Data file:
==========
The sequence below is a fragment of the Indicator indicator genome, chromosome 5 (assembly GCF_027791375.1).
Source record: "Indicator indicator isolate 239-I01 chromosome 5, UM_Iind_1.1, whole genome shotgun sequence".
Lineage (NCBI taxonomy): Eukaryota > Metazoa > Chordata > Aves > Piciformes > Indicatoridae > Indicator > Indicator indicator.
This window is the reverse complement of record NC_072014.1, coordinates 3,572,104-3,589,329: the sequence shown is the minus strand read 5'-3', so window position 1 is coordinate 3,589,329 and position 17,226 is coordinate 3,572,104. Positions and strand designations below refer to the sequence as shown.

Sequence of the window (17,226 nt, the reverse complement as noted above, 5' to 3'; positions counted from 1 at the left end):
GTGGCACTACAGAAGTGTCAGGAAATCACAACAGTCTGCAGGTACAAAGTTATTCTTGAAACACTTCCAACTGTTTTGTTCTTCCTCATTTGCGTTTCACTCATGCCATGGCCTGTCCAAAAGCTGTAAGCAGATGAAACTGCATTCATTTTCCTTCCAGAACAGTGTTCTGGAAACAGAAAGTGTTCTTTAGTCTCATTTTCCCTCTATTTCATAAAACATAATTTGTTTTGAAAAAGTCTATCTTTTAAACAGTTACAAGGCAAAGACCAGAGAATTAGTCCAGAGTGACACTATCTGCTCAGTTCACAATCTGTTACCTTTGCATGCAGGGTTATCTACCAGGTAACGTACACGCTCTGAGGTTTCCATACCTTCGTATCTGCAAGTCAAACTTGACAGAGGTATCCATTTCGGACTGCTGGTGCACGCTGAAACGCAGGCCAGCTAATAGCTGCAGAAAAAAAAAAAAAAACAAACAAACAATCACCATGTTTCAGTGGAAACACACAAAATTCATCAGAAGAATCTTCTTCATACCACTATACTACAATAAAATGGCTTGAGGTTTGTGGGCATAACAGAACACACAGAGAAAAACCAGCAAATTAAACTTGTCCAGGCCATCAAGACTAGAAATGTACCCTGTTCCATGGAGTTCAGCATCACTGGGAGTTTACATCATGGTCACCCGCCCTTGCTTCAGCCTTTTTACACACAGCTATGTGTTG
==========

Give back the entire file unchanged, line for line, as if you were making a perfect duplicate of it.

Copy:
The sequence below is a fragment of the Indicator indicator genome, chromosome 5 (assembly GCF_027791375.1).
Source record: "Indicator indicator isolate 239-I01 chromosome 5, UM_Iind_1.1, whole genome shotgun sequence".
Lineage (NCBI taxonomy): Eukaryota > Metazoa > Chordata > Aves > Piciformes > Indicatoridae > Indicator > Indicator indicator.
This window is the reverse complement of record NC_072014.1, coordinates 3,572,104-3,589,329: the sequence shown is the minus strand read 5'-3', so window position 1 is coordinate 3,589,329 and position 17,226 is coordinate 3,572,104. Positions and strand designations below refer to the sequence as shown.

Sequence of the window (17,226 nt, the reverse complement as noted above, 5' to 3'; positions counted from 1 at the left end):
GTGGCACTACAGAAGTGTCAGGAAATCACAACAGTCTGCAGGTACAAAGTTATTCTTGAAACACTTCCAACTGTTTTGTTCTTCCTCATTTGCGTTTCACTCATGCCATGGCCTGTCCAAAAGCTGTAAGCAGATGAAACTGCATTCATTTTCCTTCCAGAACAGTGTTCTGGAAACAGAAAGTGTTCTTTAGTCTCATTTTCCCTCTATTTCATAAAACATAATTTGTTTTGAAAAAGTCTATCTTTTAAACAGTTACAAGGCAAAGACCAGAGAATTAGTCCAGAGTGACACTATCTGCTCAGTTCACAATCTGTTACCTTTGCATGCAGGGTTATCTACCAGGTAACGTACACGCTCTGAGGTTTCCATACCTTCGTATCTGCAAGTCAAACTTGACAGAGGTATCCATTTCGGACTGCTGGTGCACGCTGAAACGCAGGCCAGCTAATAGCTGCAGAAAAAAAAAAAAAAACAAACAAACAATCACCATGTTTCAGTGGAAACACACAAAATTCATCAGAAGAATCTTCTTCATACCACTATACTACAATAAAATGGCTTGAGGTTTGTGGGCATAACAGAACACACAGAGAAAAACCAGCAAATTAAACTTGTCCAGGCCATCAAGACTAGAAATGTACCCTGTTCCATGGAGTTCAGCATCACTGGGAGTTTACATCATGGTCACCCGCCCTTGCTTCAGCCTTTTTACACACAGCTATGTGTTG